Now, let’s take a look at a test using Picard
require 'picard' class DemoTest < Test::Unit::TestCase include Picard::TestUnit def test_simple_math given x = 1 y = 2 expect x + y == 3 end end
To start using picard you need to mix in Picard::TestUnit module into your TestUnit test case. It will add a special hook that will transform every test method in your test case. For instance, the "test_simple_math" method will be transformed into something like:
def test_simple_math given x = 1 y = 2 expect assert_equal 3, (x + y), MESSAGE end end
Where the MESSAGE is:
| File: "/Users/savkin/projects/picard/test/picard/demo_test.rb", Line: 10 | | Failed Assertion: (x + y == 3) |
You might notice a few things here: 1. Picard uses TestUnit, so all your tools we will work with it just fine. 2. Picard is smart enough to insert assert_equal instead of regular assert. 3. Picard generates a very descriptive error message containing not only the file name and the line number of the failed assertion but the assertion itself. In most cases it’s enough information to understand what went wrong so you won't have to find that exact line number to figure it out.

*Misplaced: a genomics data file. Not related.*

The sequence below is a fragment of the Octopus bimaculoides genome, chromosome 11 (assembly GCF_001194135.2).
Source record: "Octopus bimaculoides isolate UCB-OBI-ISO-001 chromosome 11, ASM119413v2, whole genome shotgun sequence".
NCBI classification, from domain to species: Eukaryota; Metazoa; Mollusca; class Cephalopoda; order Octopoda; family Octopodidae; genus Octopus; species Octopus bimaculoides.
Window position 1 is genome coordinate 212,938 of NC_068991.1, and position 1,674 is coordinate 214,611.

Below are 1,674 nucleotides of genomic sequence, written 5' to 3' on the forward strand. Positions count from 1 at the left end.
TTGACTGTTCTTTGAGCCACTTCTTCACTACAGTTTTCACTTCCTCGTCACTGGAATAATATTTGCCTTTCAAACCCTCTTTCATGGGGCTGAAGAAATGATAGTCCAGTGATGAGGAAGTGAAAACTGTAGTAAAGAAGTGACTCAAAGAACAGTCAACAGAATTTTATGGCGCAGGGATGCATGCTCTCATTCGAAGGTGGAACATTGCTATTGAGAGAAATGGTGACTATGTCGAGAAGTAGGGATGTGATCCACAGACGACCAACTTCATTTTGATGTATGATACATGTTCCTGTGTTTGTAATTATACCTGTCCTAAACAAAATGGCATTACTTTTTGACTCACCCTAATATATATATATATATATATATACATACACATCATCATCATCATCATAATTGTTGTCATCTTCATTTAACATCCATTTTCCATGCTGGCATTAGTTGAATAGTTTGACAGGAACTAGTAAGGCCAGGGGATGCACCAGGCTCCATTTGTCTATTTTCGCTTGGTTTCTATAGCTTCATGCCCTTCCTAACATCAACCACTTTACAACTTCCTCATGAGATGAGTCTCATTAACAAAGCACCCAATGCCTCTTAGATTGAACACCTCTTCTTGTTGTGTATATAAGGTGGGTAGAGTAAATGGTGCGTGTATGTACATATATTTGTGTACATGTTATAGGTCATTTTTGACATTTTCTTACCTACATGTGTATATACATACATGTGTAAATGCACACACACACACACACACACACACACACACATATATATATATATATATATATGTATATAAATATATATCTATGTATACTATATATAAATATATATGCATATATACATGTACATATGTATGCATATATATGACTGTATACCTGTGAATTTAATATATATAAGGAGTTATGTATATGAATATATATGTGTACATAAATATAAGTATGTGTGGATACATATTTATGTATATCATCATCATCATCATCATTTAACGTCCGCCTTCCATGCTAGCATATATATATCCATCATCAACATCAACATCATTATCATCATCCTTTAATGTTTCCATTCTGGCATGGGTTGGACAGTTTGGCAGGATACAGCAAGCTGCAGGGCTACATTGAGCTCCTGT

What if I want to try?
What is coming next?
There are some things I'm going to add in a week or two:
The only special case Picard supports right now is
==. If you are using something like
x != yin your
expectblock it will just insert a regular
assertwhich is bad. It's going to be much smarter than this soon. 2. In Spock it's possible to write data driven tests:
expect: x + y == z
where: x = [1, 10, 100] y = [2, 20, 200] z = [3, 30, 300]
Basically it will transform into something like:
expect: 1 + 2 == 3 10 + 20 == 30 100 + 200 == 300
Which is totally awesome! I'm going to add a similar feature to Picard soon.
- Right now Picard is written in Ruby 1.9 but it can parse only 1.8 syntax (which is weird). It needs to be put in order so it will work properly on 1.8 and 1.9.